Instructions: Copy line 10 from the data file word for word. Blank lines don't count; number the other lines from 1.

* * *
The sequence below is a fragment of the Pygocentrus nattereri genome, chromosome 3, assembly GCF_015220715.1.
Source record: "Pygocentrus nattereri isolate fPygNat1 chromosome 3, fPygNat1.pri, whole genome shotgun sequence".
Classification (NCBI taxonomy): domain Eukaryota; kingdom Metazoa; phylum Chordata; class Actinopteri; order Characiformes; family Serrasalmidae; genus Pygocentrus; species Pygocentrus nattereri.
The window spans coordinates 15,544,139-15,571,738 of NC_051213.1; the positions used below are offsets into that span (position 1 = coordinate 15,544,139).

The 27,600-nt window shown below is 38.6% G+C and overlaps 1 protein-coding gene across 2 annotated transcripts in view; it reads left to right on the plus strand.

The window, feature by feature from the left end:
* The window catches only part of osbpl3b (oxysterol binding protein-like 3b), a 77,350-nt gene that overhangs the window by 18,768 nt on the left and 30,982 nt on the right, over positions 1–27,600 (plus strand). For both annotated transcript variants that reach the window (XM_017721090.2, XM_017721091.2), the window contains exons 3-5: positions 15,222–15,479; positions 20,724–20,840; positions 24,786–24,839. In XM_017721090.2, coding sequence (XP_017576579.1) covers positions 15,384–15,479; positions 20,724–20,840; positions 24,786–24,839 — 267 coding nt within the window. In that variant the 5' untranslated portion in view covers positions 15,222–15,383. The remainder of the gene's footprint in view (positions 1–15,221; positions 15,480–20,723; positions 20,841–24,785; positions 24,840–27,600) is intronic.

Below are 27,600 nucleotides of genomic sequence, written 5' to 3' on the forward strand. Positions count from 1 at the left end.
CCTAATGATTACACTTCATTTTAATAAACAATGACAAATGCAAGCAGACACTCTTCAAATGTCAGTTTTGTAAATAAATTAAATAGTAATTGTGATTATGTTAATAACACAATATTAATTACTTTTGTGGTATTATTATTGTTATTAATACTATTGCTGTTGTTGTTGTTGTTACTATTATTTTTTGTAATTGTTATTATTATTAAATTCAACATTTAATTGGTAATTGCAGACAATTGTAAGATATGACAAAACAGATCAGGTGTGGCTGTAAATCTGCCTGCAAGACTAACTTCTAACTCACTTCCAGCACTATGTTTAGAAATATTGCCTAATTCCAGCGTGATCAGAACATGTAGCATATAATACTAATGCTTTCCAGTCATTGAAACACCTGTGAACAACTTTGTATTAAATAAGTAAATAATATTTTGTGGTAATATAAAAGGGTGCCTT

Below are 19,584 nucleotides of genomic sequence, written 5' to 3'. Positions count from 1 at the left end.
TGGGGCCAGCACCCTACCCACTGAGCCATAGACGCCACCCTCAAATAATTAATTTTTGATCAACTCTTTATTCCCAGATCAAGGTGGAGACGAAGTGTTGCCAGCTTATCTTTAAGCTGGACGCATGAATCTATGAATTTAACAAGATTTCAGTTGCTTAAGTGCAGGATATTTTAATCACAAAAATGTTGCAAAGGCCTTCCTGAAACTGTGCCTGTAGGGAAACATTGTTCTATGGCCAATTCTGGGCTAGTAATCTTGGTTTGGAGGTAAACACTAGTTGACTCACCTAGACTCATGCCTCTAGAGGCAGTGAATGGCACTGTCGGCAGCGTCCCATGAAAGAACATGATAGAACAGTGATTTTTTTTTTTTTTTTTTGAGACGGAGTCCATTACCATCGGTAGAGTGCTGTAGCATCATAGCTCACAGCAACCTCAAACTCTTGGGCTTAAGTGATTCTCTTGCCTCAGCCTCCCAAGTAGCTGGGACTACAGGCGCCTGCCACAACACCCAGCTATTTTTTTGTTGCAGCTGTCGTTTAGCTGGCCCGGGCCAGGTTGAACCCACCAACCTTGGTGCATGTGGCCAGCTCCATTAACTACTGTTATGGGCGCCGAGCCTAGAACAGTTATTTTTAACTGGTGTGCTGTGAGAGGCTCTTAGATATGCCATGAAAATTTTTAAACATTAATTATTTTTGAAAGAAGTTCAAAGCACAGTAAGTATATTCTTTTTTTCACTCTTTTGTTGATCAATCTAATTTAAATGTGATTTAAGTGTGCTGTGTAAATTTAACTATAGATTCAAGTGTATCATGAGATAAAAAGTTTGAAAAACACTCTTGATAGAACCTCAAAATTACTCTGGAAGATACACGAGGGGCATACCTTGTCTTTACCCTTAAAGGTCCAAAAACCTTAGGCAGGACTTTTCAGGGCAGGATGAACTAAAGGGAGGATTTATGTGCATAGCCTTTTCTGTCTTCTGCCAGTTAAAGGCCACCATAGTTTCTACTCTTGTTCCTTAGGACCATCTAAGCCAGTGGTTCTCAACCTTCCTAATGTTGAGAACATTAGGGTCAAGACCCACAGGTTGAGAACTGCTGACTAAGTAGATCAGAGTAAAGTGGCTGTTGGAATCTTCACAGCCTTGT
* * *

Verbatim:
Below are 19,584 nucleotides of genomic sequence, written 5' to 3'. Positions count from 1 at the left end.